Euro 2020: Where is home? - England squad hailed as a 'celebration of diversity and immigration'

·4-min read

England are set to compete in a historic Euro 2020 final on Sunday after a tournament where the squad has been hailed a "celebration of diversity".

More than half of Gareth Southgate's 26-man squad have at least one parent or grandparent born outside of the UK, according to the Migration Museum.

Out of the 11 players who started for England in their thrilling semi-final victory over Denmark on Wednesday, a total of seven have a parent or grandparent from overseas.

Many, if not all, of those players will start when the Three Lions face Italy at Wembley on Sunday.

Here we take a look at those footballers and their overseas connections.

Raheem Sterling (Jamaica)

Sterling has been one of England's most potent attacking threats in this tournament, scoring important goals against Germany, Czech Republic and Croatia.

But the 26-year-old was actually born in Jamaica before moving to England after his father was murdered at the age of two. A decision which Sterling says has shaped his entire life.

Sterling's heritage means he could have chosen to play for Jamaica - but thankfully he didn't.

Bukayo Saka (Nigeria)

Saka earned himself a starting place in the team who faced Denmark after a string of impressive performances in the tournament.

His fearlessness in possession and his ability to make things happen mean he helped create goals against both Denmark and Czech Republic

The 19-year-old from London could have chosen to play for Nigeria because both his parents are from there.

Harry Kane (Republic of Ireland)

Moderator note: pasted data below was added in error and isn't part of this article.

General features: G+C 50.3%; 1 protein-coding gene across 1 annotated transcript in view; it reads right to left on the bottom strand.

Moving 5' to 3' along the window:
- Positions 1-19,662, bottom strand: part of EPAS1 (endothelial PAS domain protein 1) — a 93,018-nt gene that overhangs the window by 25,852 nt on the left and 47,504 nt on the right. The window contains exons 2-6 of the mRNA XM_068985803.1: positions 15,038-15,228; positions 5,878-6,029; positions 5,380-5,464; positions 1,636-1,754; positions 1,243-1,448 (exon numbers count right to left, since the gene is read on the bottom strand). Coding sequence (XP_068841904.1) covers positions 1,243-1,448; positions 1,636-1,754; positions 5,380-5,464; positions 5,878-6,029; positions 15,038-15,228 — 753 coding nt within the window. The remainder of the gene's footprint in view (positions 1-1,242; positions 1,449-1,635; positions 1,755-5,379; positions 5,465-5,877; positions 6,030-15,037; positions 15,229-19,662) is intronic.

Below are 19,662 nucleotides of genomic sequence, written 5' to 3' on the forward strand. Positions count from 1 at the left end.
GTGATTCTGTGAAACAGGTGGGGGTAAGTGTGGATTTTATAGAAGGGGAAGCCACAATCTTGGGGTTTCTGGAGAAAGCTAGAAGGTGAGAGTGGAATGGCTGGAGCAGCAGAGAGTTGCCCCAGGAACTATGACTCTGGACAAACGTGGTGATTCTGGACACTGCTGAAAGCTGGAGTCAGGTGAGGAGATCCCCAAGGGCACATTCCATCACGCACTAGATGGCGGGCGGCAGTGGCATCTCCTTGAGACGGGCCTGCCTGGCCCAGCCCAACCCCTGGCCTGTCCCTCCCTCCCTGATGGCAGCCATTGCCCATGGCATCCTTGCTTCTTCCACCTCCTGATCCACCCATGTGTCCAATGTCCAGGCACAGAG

Kane has been leading the line for England in this tournament and is our top scorer - the highlight being his all-important goal against Denmark.

However, Kane's father hails from County Galway - meaning the striker could have played for the Republic of Ireland if he had wanted to.

Kalvin Phillips (Jamaica/Republic of Ireland)

Defensive midfielder Phillips has been a mainstay in Southgate's side throughout this tournament and got better and better as England's semi-final against Denmark went on.

The 25-year-old is of Jamaican descent through his father and Irish descent through his mother - meaning he could have played for either of those two nations.

Declan Rice (Republic of Ireland)

Phillips' fellow defensive midfielder Rice represented the Republic of Ireland at under-16, under-19 and under-21 level. He also earned three full caps for the senior side.

Rice was born in Kingston-upon-Thames in Greater London but qualified to play for Ireland through his paternal grandparents.

However, he switched loyalties to England in 2019.

Harry Maguire (Northern Ireland/Republic of Ireland)

Maguire has been solid at the back for England and was among the goals during their 4 - 0 demolition of Ukraine.

However, things could have been very different as Maguire was eligible to play for Northern Ireland the Republic of Ireland through his grandparents.

Kyle Walker (Jamaica)

Walker was born in Sheffield, South Yorkshire, to a British mother and a Jamaican father.

He therefore joins Sterling and Phillips in the list of England players who could have played for the Caribbean nation.

Mason Mount, Luke Shaw, Jordan Pickford and John Stones were the other four England players who started in the semi-final.

The seven with overseas connections aren't the only ones in the squad with roots outside of the UK.

Jack Grealish, who came off the bench against Denmark, could have played for the Republic of Ireland.

Jadon Sancho's parents are from Trinidad and Tobago, meaning the attacker could have chosen to play for the Caribbean nation.

Marcus Rashford, an attacker and food poverty campaigner, is another England player with Caribbean roots - as his grandmother was born on the island of Saint Kitts.

Research from the civil society campaign Best for Britain suggests 13 players in England's squad for Euro 2020 could have represented another nation due to having either a parent or grandparent born outside of the UK.

Lauren Tavriger, executive assistant at Best for Britain, said: "The squad is a wonderful example of the benefits of immigration, and is a celebration of diversity.

"Cheering on football this summer will not just be about celebrating when the ball hits the back of the net. It will also be to celebrate diversity, immigration and freedom of movement."

Our goal is to create a safe and engaging place for users to connect over interests and passions. In order to improve our community experience, we are temporarily suspending article commenting